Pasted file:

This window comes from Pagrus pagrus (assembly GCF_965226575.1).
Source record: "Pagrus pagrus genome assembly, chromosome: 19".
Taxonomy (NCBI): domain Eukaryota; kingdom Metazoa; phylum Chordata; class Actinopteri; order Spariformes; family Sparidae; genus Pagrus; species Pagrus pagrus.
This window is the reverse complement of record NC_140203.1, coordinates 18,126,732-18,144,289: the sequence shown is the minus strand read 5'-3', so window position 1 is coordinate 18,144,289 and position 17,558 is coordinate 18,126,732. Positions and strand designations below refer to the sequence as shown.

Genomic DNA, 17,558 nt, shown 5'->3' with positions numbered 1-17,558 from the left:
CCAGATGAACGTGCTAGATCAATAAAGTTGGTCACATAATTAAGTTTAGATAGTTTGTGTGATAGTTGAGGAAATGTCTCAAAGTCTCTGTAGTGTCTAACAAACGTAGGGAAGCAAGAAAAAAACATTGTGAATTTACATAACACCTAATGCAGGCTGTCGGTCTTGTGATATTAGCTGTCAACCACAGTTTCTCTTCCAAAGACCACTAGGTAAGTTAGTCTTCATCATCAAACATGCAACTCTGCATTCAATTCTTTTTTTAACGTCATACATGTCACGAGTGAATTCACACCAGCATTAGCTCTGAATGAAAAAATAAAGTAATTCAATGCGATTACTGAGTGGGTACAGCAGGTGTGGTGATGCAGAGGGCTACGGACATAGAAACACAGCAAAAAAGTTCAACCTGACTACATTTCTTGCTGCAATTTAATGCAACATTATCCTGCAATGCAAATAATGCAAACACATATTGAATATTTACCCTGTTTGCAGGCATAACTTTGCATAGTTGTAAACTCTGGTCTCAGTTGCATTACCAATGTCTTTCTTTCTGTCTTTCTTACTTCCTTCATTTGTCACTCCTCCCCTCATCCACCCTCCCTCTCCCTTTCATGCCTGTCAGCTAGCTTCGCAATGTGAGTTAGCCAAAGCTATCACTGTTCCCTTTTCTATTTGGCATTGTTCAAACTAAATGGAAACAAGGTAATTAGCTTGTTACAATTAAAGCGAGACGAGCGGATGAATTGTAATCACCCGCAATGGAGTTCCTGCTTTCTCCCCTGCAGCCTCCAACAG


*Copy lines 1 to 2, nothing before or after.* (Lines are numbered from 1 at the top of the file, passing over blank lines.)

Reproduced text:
This window comes from Pagrus pagrus (assembly GCF_965226575.1).
Source record: "Pagrus pagrus genome assembly, chromosome: 19".